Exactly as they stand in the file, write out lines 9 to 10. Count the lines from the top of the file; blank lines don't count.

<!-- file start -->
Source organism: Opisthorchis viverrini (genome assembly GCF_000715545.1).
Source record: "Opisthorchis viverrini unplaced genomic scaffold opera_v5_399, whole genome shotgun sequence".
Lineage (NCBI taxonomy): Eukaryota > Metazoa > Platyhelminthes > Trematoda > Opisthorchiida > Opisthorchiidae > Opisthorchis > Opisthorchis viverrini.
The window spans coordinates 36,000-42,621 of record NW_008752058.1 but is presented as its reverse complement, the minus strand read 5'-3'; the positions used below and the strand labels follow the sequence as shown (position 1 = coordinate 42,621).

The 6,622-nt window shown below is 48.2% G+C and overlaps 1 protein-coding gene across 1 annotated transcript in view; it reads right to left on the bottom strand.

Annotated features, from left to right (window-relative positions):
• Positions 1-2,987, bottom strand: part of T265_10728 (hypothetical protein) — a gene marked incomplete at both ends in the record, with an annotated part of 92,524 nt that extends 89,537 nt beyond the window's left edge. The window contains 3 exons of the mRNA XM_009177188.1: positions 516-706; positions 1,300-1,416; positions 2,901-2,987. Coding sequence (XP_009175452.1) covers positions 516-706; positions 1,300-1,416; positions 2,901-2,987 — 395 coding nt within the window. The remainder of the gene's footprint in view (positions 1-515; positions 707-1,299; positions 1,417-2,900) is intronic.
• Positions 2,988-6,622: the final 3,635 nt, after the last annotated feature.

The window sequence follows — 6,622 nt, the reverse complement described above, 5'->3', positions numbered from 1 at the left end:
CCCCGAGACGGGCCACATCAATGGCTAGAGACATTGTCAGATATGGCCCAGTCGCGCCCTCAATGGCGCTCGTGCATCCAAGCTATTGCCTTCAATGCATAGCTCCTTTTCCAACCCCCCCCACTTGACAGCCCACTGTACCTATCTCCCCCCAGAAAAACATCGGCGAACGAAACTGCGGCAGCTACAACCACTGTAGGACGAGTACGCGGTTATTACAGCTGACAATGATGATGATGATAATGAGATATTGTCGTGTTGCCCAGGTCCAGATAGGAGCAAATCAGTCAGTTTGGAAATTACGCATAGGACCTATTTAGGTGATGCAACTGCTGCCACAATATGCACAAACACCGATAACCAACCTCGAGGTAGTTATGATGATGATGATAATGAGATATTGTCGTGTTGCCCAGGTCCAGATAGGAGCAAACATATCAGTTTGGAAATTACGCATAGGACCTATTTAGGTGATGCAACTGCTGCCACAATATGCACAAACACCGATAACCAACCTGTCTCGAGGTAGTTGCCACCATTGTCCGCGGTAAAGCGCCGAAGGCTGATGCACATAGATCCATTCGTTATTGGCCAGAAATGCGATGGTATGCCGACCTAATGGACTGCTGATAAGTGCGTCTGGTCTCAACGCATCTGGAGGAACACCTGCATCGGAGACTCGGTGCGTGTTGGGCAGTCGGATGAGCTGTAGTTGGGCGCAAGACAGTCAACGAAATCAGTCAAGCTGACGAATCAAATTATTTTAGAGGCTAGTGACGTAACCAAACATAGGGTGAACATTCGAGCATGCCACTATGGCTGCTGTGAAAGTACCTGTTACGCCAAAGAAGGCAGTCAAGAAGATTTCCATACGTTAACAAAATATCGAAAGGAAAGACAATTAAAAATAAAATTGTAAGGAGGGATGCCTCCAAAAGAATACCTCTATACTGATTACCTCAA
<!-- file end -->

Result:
The window sequence follows — 6,622 nt, the reverse complement described above, 5'->3', positions numbered from 1 at the left end:
CCCCGAGACGGGCCACATCAATGGCTAGAGACATTGTCAGATATGGCCCAGTCGCGCCCTCAATGGCGCTCGTGCATCCAAGCTATTGCCTTCAATGCATAGCTCCTTTTCCAACCCCCCCCACTTGACAGCCCACTGTACCTATCTCCCCCCAGAAAAACATCGGCGAACGAAACTGCGGCAGCTACAACCACTGTAGGACGAGTACGCGGTTATTACAGCTGACAATGATGATGATGATAATGAGATATTGTCGTGTTGCCCAGGTCCAGATAGGAGCAAATCAGTCAGTTTGGAAATTACGCATAGGACCTATTTAGGTGATGCAACTGCTGCCACAATATGCACAAACACCGATAACCAACCTCGAGGTAGTTATGATGATGATGATAATGAGATATTGTCGTGTTGCCCAGGTCCAGATAGGAGCAAACATATCAGTTTGGAAATTACGCATAGGACCTATTTAGGTGATGCAACTGCTGCCACAATATGCACAAACACCGATAACCAACCTGTCTCGAGGTAGTTGCCACCATTGTCCGCGGTAAAGCGCCGAAGGCTGATGCACATAGATCCATTCGTTATTGGCCAGAAATGCGATGGTATGCCGACCTAATGGACTGCTGATAAGTGCGTCTGGTCTCAACGCATCTGGAGGAACACCTGCATCGGAGACTCGGTGCGTGTTGGGCAGTCGGATGAGCTGTAGTTGGGCGCAAGACAGTCAACGAAATCAGTCAAGCTGACGAATCAAATTATTTTAGAGGCTAGTGACGTAACCAAACATAGGGTGAACATTCGAGCATGCCACTATGGCTGCTGTGAAAGTACCTGTTACGCCAAAGAAGGCAGTCAAGAAGATTTCCATACGTTAACAAAATATCGAAAGGAAAGACAATTAAAAATAAAATTGTAAGGAGGGATGCCTCCAAAAGAATACCTCTATACTGATTACCTCAA